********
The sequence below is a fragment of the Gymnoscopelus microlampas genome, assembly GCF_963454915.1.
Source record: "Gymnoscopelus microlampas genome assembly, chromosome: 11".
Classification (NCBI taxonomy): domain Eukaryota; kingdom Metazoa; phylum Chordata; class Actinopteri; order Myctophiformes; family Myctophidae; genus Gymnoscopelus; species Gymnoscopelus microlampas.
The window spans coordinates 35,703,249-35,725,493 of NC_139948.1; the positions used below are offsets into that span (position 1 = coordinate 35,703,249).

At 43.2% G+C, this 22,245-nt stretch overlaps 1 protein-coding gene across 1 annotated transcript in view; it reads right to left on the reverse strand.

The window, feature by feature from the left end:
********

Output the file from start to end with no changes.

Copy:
The sequence below is a fragment of the Gymnoscopelus microlampas genome, assembly GCF_963454915.1.
Source record: "Gymnoscopelus microlampas genome assembly, chromosome: 11".
Classification (NCBI taxonomy): domain Eukaryota; kingdom Metazoa; phylum Chordata; class Actinopteri; order Myctophiformes; family Myctophidae; genus Gymnoscopelus; species Gymnoscopelus microlampas.
The window spans coordinates 35,703,249-35,725,493 of NC_139948.1; the positions used below are offsets into that span (position 1 = coordinate 35,703,249).

At 43.2% G+C, this 22,245-nt stretch overlaps 1 protein-coding gene across 1 annotated transcript in view; it reads right to left on the reverse strand.

The window, feature by feature from the left end: